Rebecca Seidel ’15 reviews the exhibit “Metamorphosis: The Collaboration between Photographer Robert Glenn Ketchum and the Suzhou Embroiderers”. The exhibit is on display at the Mansfield Freeman Center for East Asian Studies through Friday, December 9, 2011. The gallery is open from noon to 4pm; admission is free.
Step up really close to “Graceful Branch Movement,” the most recent piece on display at the Metamorphosis exhibit, and you’ll get blissfully lost in the intricacy of the stitches, the vibrancy of the colors. Take a few steps back and you’ll appreciate the depth and unity of the work as a whole.
“Graceful Branch Movement,” a six-foot-tall double-sided silk embroidery based on a photographic print by Robert Glenn Ketchum, hangs from the ceiling at the Mansfield Freeman Center for East Asian Studies, where it’s making its debut. It is one of five such embroideries on display at the gallery, showcasing a prolific artistic collaboration that has spanned over two decades.
Metamorphosis, curated by Patrick Dowdey, exhibits the collaborative work of nature photographer Robert Glenn Ketchum and the Suzhou embroiderers. Mr. Ketchum and master embroiderer Meifang Zhang began their first project together in 1986, and have been collaborating ever since. With meticulous deliberation, they work to transform Mr. Ketchum’s photographic art into pieces of Chinese embroidery.
The fusion results in incredibly textured, seemingly three-dimensional works of art. The pieces on display at the Mansfield Freeman Center merge the natural beauty of Mr. Ketchum’s photography with the intricate serenity of Chinese embroidery—an art form dating back to ancient times.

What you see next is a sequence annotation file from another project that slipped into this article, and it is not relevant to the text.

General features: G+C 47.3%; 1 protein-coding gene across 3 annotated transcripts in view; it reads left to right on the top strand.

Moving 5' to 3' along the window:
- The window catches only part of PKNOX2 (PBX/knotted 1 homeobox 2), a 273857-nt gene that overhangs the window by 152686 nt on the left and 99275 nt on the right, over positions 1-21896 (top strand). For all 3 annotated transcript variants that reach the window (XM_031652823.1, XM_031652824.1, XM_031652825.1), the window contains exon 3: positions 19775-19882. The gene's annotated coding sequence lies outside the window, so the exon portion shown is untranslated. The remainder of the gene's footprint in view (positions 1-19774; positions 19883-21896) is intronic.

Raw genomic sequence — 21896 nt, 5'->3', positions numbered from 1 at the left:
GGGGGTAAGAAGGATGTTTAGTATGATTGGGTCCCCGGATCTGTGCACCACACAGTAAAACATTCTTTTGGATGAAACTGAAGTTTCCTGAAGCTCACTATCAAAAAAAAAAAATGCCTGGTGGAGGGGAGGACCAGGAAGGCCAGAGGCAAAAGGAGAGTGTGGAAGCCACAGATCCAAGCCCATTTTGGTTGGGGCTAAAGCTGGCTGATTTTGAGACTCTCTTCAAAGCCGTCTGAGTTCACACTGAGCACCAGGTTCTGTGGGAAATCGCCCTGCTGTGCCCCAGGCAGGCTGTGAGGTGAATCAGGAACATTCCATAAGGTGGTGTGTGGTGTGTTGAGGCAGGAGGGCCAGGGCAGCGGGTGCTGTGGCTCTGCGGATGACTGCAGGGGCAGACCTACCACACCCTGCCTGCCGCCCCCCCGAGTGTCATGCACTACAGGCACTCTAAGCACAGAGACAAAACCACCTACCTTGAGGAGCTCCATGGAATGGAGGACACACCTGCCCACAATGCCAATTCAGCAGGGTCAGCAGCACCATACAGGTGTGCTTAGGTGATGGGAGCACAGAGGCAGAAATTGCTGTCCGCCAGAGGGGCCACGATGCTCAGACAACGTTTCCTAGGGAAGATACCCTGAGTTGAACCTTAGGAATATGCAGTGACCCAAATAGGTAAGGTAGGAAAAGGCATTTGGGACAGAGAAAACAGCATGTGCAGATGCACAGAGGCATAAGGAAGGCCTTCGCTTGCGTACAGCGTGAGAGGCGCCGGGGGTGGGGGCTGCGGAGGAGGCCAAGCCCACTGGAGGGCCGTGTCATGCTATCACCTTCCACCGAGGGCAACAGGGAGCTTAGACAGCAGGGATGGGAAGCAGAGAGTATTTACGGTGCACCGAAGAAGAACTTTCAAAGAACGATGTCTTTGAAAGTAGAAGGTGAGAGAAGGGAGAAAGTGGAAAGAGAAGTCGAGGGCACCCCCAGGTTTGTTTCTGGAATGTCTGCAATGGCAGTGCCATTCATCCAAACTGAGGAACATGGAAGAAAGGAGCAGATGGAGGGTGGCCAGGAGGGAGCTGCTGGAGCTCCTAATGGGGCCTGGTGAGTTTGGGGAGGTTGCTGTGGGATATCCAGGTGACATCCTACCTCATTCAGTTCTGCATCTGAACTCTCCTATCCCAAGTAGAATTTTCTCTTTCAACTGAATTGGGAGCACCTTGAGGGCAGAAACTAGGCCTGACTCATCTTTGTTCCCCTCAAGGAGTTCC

Mr. Ketchum says that despite a language barrier that prevents them from communicating conversationally, he and Ms. Zhang share a “common language” of appreciation for the work they seek to create. This appreciation shines through in their collaborative work.
Creating these pieces takes a lot of planning, discussion, and imagination. The final products display not only Mr. Ketchum’s original artistic intentions, but also the creative visions of the embroiderers. The highly technical process of stitching also requires concentration and precision.
“When you’re experimenting with a piece like this, you can’t undo it if it doesn’t work well,” explained Ketchum. “If you do it wrong, there’s no going back and taking it apart.”
“Graceful Branch Movement” arrived at Wesleyan for its international debut from Ms. Zhang’s Suzhou Embroidery Art Innovation Center (SEAIC) in China. As the exhibit’s brochure states, “Robert’s central vision of the super-real in nature comes out more strongly here than in any other work so far in the collaboration. Meifang Zhang conveys a particular kind of natural beauty with delicacy and clarity in a way that leaves us enlightened.”
The exhibit spans almost the entire two decades of this collaboration: the oldest piece on display, a three-paneled standing screen embroidery called “Beginning of Time,” dates back to 1994.
The press release for this exhibit calls it “a visual experience you will never forget, featuring silk embroideries that celebrate a unique vision of the natural world.” The embroideries on display certainly breathe an air of magic into Ketchum’s photography. It’s the type of artwork that you have to see in person, and once you do, it’s pretty much impossible to turn away.
“I don’t bring these pieces out very often,” Ketchum notes. “They’re fragile and it takes a lot of effort to get a nice display.” Don’t miss your chance to see these creations for yourself while you can.